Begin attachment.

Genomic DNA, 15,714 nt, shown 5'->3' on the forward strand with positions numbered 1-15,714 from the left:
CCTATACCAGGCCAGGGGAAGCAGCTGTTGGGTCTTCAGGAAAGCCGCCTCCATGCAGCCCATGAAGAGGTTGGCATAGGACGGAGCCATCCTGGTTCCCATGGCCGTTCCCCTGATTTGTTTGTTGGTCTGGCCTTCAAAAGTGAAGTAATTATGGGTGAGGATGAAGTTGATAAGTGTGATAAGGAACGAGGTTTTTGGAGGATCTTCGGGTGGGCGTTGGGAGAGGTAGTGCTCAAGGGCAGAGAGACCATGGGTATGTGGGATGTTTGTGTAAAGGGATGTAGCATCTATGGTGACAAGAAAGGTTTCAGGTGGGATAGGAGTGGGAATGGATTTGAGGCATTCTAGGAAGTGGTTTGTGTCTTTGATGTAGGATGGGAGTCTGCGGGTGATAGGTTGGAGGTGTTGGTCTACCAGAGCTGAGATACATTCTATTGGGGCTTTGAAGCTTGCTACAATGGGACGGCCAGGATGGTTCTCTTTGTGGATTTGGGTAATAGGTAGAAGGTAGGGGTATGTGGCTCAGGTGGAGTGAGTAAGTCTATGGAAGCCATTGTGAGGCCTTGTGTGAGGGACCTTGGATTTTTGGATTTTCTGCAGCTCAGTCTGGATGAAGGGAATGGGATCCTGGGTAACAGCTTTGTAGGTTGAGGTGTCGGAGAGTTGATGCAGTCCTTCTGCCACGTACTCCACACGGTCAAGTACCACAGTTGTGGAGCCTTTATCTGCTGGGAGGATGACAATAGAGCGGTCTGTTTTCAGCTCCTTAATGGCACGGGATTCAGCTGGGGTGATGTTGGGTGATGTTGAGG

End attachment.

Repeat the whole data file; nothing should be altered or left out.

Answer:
Genomic DNA, 15,714 nt, shown 5'->3' on the forward strand with positions numbered 1-15,714 from the left:
CCTATACCAGGCCAGGGGAAGCAGCTGTTGGGTCTTCAGGAAAGCCGCCTCCATGCAGCCCATGAAGAGGTTGGCATAGGACGGAGCCATCCTGGTTCCCATGGCCGTTCCCCTGATTTGTTTGTTGGTCTGGCCTTCAAAAGTGAAGTAATTATGGGTGAGGATGAAGTTGATAAGTGTGATAAGGAACGAGGTTTTTGGAGGATCTTCGGGTGGGCGTTGGGAGAGGTAGTGCTCAAGGGCAGAGAGACCATGGGTATGTGGGATGTTTGTGTAAAGGGATGTAGCATCTATGGTGACAAGAAAGGTTTCAGGTGGGATAGGAGTGGGAATGGATTTGAGGCATTCTAGGAAGTGGTTTGTGTCTTTGATGTAGGATGGGAGTCTGCGGGTGATAGGTTGGAGGTGTTGGTCTACCAGAGCTGAGATACATTCTATTGGGGCTTTGAAGCTTGCTACAATGGGACGGCCAGGATGGTTCTCTTTGTGGATTTGGGTAATAGGTAGAAGGTAGGGGTATGTGGCTCAGGTGGAGTGAGTAAGTCTATGGAAGCCATTGTGAGGCCTTGTGTGAGGGACCTTGGATTTTTGGATTTTCTGCAGCTCAGTCTGGATGAAGGGAATGGGATCCTGGGTAACAGCTTTGTAGGTTGAGGTGTCGGAGAGTTGATGCAGTCCTTCTGCCACGTACTCCACACGGTCAAGTACCACAGTTGTGGAGCCTTTATCTGCTGGGAGGATGACAATAGAGCGGTCTGTTTTCAGCTCCTTAATGGCACGGGATTCAGCTGGGGTGATGTTGGGTGATGTTGAGG